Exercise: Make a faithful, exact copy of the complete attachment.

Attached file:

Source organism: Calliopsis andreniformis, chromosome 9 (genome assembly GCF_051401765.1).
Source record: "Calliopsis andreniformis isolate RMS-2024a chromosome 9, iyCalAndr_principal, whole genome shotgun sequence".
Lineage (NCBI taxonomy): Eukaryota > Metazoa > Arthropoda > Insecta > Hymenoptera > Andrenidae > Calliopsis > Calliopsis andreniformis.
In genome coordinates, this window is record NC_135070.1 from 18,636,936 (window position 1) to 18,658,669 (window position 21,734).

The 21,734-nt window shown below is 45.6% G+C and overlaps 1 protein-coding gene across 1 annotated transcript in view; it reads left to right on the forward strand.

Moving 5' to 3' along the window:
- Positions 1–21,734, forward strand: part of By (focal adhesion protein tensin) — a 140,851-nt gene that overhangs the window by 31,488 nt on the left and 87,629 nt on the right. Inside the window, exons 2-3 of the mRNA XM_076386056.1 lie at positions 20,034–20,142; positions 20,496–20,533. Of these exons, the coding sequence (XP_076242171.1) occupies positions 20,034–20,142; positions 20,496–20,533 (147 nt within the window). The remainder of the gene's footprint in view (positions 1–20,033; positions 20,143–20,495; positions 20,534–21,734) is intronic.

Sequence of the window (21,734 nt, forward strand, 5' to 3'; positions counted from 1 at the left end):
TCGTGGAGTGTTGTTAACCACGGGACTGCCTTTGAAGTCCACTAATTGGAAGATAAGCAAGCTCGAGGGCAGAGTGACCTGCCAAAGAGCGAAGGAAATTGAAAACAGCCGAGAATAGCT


Source organism: Calliopsis andreniformis, chromosome 9 (genome assembly GCF_051401765.1).
Source record: "Calliopsis andreniformis isolate RMS-2024a chromosome 9, iyCalAndr_principal, whole genome shotgun sequence".
Lineage (NCBI taxonomy): Eukaryota > Metazoa > Arthropoda > Insecta > Hymenoptera > Andrenidae > Calliopsis > Calliopsis andreniformis.
In genome coordinates, this window is record NC_135070.1 from 18,636,936 (window position 1) to 18,658,669 (window position 21,734).

The 21,734-nt window shown below is 45.6% G+C and overlaps 1 protein-coding gene across 1 annotated transcript in view; it reads left to right on the forward strand.

Moving 5' to 3' along the window:
- Positions 1–21,734, forward strand: part of By (focal adhesion protein tensin) — a 140,851-nt gene that overhangs the window by 31,488 nt on the left and 87,629 nt on the right. Inside the window, exons 2-3 of the mRNA XM_076386056.1 lie at positions 20,034–20,142; positions 20,496–20,533. Of these exons, the coding sequence (XP_076242171.1) occupies positions 20,034–20,142; positions 20,496–20,533 (147 nt within the window). The remainder of the gene's footprint in view (positions 1–20,033; positions 20,143–20,495; positions 20,534–21,734) is intronic.

Sequence of the window (21,734 nt, forward strand, 5' to 3'; positions counted from 1 at the left end):
TCGTGGAGTGTTGTTAACCACGGGACTGCCTTTGAAGTCCACTAATTGGAAGATAAGCAAGCTCGAGGGCAGAGTGACCTGCCAAAGAGCGAAGGAAATTGAAAACAGCCGAGAATAGCT